Relationship policy needs penalty clause

Sex sells. But hopefully the University’s Board of Regents won’t be sold on the University Senate’s most recent policy proposal on consensual relationships. To the Senate’s credit, the faculty committee is doing what it can to assure that no disadvantageous consequences arise from consensual romantic relationships between students and faculty members. But the Senate passed a relationship policy April 16 that has little substance. When regents and University President Mark Yudof discuss the policy in May, they should recognize that the current outline will not change the involved parties’ acknowledgement of these relationships. Now the task is revising the policy further.
The Senate’s final version of the policy concludes that students and faculty members who are in romantic relationships with each other must notify administrators. But the policy offers no incentives for those involved in such relationships to report to managers. If a relationship is not reported, the policy imposes no consequences.
The goal of the policy is to protect the student — the subordinate individual in any relationship with a professor. Upon report of the relationship, department administrators would restructure the academic association between the student and faculty member involved. The procedure is meant to avoid conflict and favoritism. In theory it would. Yet, in practice, the policy’s goal of alleviating conflict is unrealistic. A subordinate would rarely seek removal from a seemingly problem-free situation. The student would not generally find romantic association with a faculty member to be problematic. Unless the relationship affects the student’s grades in a negative way, the motivation to report the relationship would not come from the student.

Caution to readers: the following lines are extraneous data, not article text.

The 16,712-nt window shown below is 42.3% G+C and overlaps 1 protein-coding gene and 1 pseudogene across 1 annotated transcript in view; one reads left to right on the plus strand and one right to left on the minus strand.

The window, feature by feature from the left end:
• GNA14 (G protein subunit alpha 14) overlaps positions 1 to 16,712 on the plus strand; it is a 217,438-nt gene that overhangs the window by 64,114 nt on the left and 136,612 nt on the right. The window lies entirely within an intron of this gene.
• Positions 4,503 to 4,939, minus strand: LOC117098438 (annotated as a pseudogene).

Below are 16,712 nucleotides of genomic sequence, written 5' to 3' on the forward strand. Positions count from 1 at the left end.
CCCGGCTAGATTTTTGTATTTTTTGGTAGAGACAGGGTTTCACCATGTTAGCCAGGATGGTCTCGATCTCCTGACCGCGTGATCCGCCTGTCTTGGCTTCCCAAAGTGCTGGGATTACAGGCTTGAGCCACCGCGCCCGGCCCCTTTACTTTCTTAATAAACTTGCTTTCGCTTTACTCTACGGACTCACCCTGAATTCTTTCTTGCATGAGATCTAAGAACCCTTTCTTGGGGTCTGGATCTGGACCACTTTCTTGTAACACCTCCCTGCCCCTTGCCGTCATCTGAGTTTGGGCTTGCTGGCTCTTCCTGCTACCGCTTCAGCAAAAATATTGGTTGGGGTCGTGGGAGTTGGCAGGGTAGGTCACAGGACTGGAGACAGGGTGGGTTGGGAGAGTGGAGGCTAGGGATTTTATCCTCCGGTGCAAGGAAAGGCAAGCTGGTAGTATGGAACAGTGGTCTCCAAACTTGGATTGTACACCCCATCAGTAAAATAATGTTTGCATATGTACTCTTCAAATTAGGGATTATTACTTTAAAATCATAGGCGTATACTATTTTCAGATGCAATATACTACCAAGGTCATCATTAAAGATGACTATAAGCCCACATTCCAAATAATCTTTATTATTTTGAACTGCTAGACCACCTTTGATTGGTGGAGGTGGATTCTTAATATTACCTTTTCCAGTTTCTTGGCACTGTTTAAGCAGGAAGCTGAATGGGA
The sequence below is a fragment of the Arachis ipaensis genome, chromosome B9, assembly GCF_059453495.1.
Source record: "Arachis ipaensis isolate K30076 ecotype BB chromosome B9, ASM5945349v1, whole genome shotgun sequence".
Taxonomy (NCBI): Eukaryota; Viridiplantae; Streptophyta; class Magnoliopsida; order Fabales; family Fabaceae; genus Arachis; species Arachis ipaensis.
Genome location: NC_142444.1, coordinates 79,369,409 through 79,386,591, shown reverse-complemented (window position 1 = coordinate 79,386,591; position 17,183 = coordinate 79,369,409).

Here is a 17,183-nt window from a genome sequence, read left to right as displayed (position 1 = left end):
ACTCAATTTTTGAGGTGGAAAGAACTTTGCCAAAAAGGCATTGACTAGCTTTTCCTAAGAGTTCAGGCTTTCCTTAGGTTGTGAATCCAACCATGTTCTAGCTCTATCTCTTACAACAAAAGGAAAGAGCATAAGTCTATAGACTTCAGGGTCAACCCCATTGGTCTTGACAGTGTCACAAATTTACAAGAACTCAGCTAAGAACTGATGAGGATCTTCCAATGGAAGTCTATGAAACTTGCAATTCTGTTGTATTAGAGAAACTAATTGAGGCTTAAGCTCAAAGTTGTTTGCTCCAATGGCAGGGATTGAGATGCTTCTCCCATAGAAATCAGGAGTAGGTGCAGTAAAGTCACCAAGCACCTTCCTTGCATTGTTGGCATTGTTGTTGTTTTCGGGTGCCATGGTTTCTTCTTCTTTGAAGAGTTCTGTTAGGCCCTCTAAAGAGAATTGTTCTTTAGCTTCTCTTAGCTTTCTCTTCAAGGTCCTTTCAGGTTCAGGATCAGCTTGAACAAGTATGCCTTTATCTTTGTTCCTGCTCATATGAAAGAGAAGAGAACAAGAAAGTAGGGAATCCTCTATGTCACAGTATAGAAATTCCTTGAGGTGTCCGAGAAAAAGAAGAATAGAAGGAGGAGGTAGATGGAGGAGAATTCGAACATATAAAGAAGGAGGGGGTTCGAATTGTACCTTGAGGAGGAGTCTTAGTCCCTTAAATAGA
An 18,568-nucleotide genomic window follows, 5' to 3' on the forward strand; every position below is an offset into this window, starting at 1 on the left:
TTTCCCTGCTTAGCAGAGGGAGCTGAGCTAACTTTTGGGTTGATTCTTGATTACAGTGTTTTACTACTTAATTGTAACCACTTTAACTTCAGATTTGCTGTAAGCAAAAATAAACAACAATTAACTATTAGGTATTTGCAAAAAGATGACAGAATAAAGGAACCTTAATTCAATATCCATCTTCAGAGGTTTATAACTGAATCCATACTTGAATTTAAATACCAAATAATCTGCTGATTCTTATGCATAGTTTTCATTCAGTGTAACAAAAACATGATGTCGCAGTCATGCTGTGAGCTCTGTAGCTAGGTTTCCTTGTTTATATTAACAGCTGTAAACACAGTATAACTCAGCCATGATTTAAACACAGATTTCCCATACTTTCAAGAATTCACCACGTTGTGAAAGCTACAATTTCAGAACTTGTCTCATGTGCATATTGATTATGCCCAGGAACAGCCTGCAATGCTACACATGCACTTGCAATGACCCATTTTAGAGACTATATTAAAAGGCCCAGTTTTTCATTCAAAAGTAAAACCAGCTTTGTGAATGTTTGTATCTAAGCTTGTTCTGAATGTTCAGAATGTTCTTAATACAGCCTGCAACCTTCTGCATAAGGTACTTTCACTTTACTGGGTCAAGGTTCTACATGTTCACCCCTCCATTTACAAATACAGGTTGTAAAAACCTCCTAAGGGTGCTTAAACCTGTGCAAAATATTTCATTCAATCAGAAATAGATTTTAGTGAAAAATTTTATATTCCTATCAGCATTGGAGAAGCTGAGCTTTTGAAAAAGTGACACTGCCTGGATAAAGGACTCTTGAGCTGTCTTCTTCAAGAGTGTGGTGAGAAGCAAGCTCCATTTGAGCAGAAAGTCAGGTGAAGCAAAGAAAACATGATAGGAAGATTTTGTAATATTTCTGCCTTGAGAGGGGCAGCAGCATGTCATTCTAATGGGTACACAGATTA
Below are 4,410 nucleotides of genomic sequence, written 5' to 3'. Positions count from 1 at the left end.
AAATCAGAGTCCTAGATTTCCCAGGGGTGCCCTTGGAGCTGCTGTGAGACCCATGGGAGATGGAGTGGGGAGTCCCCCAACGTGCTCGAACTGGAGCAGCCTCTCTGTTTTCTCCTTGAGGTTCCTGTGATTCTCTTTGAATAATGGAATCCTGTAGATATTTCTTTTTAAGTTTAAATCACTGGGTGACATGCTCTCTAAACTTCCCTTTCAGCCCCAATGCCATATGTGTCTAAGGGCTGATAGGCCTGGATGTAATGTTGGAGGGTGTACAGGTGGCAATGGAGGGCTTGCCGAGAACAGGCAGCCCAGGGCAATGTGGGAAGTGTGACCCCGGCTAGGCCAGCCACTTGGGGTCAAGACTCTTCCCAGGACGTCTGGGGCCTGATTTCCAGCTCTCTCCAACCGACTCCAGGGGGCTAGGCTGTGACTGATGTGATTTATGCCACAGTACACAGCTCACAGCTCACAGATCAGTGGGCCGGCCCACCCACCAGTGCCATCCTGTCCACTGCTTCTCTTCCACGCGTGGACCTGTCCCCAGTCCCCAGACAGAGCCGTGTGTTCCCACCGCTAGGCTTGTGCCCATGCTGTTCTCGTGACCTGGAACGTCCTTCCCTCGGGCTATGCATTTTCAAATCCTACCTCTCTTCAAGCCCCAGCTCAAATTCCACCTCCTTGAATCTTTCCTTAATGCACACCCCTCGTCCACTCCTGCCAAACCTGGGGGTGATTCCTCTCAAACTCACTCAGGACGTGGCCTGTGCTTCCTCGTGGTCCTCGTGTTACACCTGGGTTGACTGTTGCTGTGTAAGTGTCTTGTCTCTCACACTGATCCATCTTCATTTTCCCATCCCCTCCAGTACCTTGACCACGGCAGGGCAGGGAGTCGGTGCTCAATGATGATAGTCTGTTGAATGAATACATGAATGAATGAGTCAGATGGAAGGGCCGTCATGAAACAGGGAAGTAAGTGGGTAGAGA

Faculty members, conversely, would be more likely to view conflict and favoritism as potential problems. Instructors would make the decisions that would assess, either positively or negatively, the student’s classroom performance. While this policy attempts to relieve a faculty member of making these biased decisions, it does not provide an easy alternative. Many faculty members would find reporting a romantic relationship with a student to be a humiliating and reputation-threatening act. Instructors would not notify managers simply because the administrators ask nicely that they do so. Silence would prevail over any sense of obligation to a policy that has no consequence if not enforced. Unless a distinct reprimand for failing to notify superiors of faculty-student relationships is added, very few cases will ever come to the administration’s attention.
If the latest proposal is approved by Yudof and the regents, the consensual relationships policy will do little to protect students’ interests. The University Senate should be commended for attempting to create an open policy, rather than trying to impose a ban on student and faculty romantic relationships that would be impossible to enforce. And while the policy encourages communication with those involved, it will not motivate students and faculty members to report their relationships. If the University’s goal is to protect students, the latest policy outline is not an effective way to do so. Only when consequences are added can such a policy be effective.